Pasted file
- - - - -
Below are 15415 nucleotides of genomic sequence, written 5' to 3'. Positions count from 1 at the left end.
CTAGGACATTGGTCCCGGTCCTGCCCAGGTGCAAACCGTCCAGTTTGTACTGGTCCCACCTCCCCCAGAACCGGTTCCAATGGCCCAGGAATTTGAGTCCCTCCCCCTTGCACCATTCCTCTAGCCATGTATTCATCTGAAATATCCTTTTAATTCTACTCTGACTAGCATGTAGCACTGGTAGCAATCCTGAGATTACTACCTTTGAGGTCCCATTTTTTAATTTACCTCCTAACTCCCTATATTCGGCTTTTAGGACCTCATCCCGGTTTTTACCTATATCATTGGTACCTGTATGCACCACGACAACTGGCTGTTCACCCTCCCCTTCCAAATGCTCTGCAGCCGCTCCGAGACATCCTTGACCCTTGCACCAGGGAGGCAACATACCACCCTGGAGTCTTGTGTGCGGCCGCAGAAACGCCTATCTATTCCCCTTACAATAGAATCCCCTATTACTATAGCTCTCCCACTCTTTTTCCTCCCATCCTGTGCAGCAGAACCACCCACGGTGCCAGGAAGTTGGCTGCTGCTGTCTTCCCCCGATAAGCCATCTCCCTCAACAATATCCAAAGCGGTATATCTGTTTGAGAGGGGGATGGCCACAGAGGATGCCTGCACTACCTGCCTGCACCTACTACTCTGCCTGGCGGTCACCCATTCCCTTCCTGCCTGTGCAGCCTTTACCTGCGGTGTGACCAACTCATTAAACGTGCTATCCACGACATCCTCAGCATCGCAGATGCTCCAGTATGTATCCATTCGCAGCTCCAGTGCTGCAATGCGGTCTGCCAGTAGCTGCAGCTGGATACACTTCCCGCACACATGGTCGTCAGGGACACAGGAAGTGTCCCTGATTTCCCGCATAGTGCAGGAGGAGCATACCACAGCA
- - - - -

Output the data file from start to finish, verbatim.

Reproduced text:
Below are 15415 nucleotides of genomic sequence, written 5' to 3'. Positions count from 1 at the left end.
CTAGGACATTGGTCCCGGTCCTGCCCAGGTGCAAACCGTCCAGTTTGTACTGGTCCCACCTCCCCCAGAACCGGTTCCAATGGCCCAGGAATTTGAGTCCCTCCCCCTTGCACCATTCCTCTAGCCATGTATTCATCTGAAATATCCTTTTAATTCTACTCTGACTAGCATGTAGCACTGGTAGCAATCCTGAGATTACTACCTTTGAGGTCCCATTTTTTAATTTACCTCCTAACTCCCTATATTCGGCTTTTAGGACCTCATCCCGGTTTTTACCTATATCATTGGTACCTGTATGCACCACGACAACTGGCTGTTCACCCTCCCCTTCCAAATGCTCTGCAGCCGCTCCGAGACATCCTTGACCCTTGCACCAGGGAGGCAACATACCACCCTGGAGTCTTGTGTGCGGCCGCAGAAACGCCTATCTATTCCCCTTACAATAGAATCCCCTATTACTATAGCTCTCCCACTCTTTTTCCTCCCATCCTGTGCAGCAGAACCACCCACGGTGCCAGGAAGTTGGCTGCTGCTGTCTTCCCCCGATAAGCCATCTCCCTCAACAATATCCAAAGCGGTATATCTGTTTGAGAGGGGGATGGCCACAGAGGATGCCTGCACTACCTGCCTGCACCTACTACTCTGCCTGGCGGTCACCCATTCCCTTCCTGCCTGTGCAGCCTTTACCTGCGGTGTGACCAACTCATTAAACGTGCTATCCACGACATCCTCAGCATCGCAGATGCTCCAGTATGTATCCATTCGCAGCTCCAGTGCTGCAATGCGGTCTGCCAGTAGCTGCAGCTGGATACACTTCCCGCACACATGGTCGTCAGGGACACAGGAAGTGTCCCTGATTTCCCGCATAGTGCAGGAGGAGCATACCACAGCA